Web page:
Daphne McKinley has dismissed Jason Patrick's claims but has said they had an 'on-off boyfriend/girlfriend relationship' for five years Reuters

A former airman, who was employed as a rich divorcee's handyman and then had a relationship with her, is demanding nearly one third of her £10m ($15.14m) fortune. The divorcee, Daphne McKinley, 59, is the ex-wife of former Formula One driver Guy Edwards.

The ex-RAF airman, Jason Patrick, 44, claims that he and McKinley were engaged and living as husband and wife with plans to formally wed. They had even decided to live in a new property in Elvaston Mews, Knightsbridge, after McKinley sold her Faylands House for £6.75m in 2008, he said. Their relationship took a beating in 2010 when McKinley refused to put Patrick's name on the title deeds of the new property.

Patrick is suing her for £3.5m as he claims he was promised a share of her properties — Faylands House near Henley, a home in Sutton, and a villa in Cap d'Ail in France — whose refurbishment he said he had managed.

McKinley, however, has dismissed Patrick's claims while acknowledging they had an "on-off boyfriend/girlfriend relationship" for five years. She had made it clear that "theirs was a relationship of employer-employee who became good friends and companions — with the occasional intimacy or sex", she said.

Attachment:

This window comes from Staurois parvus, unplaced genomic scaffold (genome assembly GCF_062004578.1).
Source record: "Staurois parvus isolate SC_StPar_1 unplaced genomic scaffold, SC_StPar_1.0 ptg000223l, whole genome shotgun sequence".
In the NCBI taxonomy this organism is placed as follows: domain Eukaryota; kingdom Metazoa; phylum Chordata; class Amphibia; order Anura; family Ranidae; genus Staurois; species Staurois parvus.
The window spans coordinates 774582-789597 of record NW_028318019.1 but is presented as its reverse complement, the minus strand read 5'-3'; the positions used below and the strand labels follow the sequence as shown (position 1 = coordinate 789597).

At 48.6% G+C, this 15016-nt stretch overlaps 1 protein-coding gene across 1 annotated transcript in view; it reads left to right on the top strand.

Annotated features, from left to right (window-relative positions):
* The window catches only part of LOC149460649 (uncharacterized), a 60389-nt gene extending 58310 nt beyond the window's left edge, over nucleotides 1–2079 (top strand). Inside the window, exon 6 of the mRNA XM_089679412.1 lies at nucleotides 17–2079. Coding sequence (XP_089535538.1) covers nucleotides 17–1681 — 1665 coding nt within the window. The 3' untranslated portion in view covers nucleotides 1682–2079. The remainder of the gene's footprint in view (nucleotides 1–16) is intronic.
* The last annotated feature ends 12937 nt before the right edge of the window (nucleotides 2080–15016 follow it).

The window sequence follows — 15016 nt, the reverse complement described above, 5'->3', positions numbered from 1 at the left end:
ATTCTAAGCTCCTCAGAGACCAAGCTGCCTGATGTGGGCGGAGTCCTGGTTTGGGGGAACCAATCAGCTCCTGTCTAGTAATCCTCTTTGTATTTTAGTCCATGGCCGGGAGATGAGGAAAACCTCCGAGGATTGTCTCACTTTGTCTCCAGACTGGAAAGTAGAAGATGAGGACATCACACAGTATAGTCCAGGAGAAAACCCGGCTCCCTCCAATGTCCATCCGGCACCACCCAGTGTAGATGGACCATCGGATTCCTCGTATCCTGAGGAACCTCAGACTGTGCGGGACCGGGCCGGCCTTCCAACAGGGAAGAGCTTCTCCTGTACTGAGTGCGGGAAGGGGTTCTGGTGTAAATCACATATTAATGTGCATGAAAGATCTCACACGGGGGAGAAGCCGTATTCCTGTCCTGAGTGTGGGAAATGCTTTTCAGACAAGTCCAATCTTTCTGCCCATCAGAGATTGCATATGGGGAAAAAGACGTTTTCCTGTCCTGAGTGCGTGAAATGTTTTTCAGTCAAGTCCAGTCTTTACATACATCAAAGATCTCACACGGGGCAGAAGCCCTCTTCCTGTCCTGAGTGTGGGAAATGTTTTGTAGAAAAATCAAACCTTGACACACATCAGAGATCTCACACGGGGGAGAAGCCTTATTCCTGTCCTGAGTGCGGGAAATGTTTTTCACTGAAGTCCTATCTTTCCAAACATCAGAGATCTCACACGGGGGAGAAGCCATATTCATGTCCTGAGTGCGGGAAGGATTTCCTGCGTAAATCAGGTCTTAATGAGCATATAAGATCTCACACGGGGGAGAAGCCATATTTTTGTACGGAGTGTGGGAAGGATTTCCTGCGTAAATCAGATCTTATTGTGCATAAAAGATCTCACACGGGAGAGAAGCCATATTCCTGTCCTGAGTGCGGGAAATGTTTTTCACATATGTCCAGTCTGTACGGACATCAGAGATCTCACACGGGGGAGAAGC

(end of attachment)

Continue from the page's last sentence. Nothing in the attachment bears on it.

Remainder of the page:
She said Patrick has made up the claims to try and get some money from her. Patrick was hired to do maintenance work at her Faylands House in 2003. Initially, Patrick lived in the garage but after their love affair blossomed he moved into one of the rooms in the main house at Faylands House.

In 2014, Partick's claim for a share of her property was turned down by a High Court judge, who found no evidence to suggest he was not paid for the work he did. The judge said their relationship had fizzled out by the end of 2008 while rejecting Patrick's claim that they were planning to get married or live together.

Patrick has now been allowed to challenge the High Court verdict by the Court of Appeal. "I have come to the conclusion that it is arguable that the judge failed to properly consider this material," Lord Justice Kitchin said when granting the permission to appeal.